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Peer judge: Praise and Criticism Detection in F1000Research reviews

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Presentation by Mike Thelwall

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Peer judge: Praise and Criticism Detection in F1000Research reviews

  1. 1. PeerJudge: Praise and Criticism Detection in F1000Research reviews Mike Thelwall University of Wolverhampton
  2. 2. PeerJudge Overview • Based on a dictionary of review sentiment terms and phrases from F1000Research reviews • Each dictionary term or phrase has a praise or criticism score • Well written: +2 • Flawed: -4 • Reviews given the maximum positive and negative scores of words or phrases found in each sentence. • -1: no criticism … -5: very strong criticism • 1: no praise …. 5: very strong praise • Also 12 linguistic rules to cope with negation, booster words (very, slightly)
  3. 3. PeerJudge Example • The paper is well written but the study is poorly designed. • Praise: 2; Criticism: -4. • Try: online • http://sentistrength.wlv.ac.uk/PeerJudge.html
  4. 4. Part of the dictionary acceptabl* 3 accurate 2 adequat* 3 appropriate 3 arbitrary -2 balanced 2 bewilder* -3 but 1 careful* 3 clarify -2 clear 4 clearer -3 compelling 3
  5. 5. Technical details • Java jar program • portable • Dictionaries are external plain text files • Easily customizable • Fast • 14,000 reviews per second • Explains its judgement • So is transparent and the owner can adjust the dictionary for recurrent problems • Agrees above random chance with reviewer scores • Because based on a dictionary, does not “cheat” by identifying hot topics, fields, affiliations or jargon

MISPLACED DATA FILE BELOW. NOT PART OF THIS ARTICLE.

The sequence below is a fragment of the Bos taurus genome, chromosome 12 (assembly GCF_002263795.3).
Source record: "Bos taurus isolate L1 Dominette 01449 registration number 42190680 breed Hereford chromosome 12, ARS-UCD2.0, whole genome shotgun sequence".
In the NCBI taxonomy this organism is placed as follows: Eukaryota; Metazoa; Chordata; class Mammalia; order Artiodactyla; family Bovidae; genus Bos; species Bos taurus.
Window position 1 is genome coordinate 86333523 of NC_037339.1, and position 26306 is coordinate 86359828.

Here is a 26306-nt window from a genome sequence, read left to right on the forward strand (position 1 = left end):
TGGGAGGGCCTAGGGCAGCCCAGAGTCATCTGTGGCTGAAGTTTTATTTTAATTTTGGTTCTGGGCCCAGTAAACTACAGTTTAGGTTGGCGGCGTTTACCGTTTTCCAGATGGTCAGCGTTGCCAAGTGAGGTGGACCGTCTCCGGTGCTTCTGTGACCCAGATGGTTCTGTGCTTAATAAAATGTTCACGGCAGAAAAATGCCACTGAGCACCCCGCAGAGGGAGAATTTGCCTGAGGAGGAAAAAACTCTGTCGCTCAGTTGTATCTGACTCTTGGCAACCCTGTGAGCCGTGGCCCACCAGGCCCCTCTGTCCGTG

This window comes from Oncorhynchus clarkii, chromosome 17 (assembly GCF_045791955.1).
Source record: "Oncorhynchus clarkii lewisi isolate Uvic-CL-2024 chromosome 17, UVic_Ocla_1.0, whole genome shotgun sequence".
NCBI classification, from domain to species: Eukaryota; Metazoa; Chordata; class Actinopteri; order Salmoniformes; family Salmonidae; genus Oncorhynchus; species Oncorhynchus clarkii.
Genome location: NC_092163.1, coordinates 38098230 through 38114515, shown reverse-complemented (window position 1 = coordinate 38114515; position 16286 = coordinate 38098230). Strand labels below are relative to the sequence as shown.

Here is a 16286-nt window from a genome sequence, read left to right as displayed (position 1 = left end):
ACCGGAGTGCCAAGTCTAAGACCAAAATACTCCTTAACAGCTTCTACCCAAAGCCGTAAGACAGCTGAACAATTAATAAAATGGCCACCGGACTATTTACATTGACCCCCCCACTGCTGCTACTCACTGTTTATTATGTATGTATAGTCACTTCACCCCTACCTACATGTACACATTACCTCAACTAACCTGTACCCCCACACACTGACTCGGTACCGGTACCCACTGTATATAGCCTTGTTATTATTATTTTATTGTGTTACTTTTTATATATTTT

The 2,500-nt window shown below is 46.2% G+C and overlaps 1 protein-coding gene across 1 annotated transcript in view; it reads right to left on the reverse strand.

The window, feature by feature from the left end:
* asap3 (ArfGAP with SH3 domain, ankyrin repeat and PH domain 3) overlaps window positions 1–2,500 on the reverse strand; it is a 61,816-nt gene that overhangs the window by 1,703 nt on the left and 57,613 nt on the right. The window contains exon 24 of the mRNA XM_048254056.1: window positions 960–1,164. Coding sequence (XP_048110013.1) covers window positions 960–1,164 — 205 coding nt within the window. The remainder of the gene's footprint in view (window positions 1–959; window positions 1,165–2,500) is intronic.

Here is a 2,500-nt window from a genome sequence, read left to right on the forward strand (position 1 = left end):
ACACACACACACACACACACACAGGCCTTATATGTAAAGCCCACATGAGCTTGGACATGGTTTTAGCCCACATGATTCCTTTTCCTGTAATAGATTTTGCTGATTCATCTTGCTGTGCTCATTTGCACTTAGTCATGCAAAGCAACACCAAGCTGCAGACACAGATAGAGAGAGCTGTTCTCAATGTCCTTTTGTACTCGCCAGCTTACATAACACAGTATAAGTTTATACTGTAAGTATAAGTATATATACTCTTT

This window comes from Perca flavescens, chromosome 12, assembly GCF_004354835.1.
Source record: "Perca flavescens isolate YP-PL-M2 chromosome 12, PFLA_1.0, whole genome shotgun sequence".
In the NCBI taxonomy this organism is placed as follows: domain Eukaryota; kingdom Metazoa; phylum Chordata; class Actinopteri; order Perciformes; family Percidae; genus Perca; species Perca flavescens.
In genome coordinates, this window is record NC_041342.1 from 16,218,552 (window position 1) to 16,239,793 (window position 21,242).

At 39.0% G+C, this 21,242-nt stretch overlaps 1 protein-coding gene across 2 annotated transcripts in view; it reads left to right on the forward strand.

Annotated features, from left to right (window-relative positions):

6. 6. Where is the dictionary from? • Human evaluation of a development dataset of F1000Research reviews • Machine learning to suggest extra terms and different weights
  7. 7. Limitations • Designed for F1000Research decisions – needs dictionary modification for good performance on other review datasets. • F1000Research reviews are unbalanced – few negative decisions • F1000Research reviews have standard concluding text that had to be removed – so referees might not conclude • Referees often give judgements in field-specialist languages, avoiding general conclusions • More substantial modifications may be needed for technical domains. • Difficult to do this in advance because very few outlets publish reviews and scores
  8. 8. Applications • Warning reviewers if their judgements are apparently out of line with their scores? • Warning reviewers if they have not given any praise. • As above for editors • On a larger scale, allow publishers to check for anomalies in the reviewer process, such as by identifying journals with uncritical referees (low average criticism scores).

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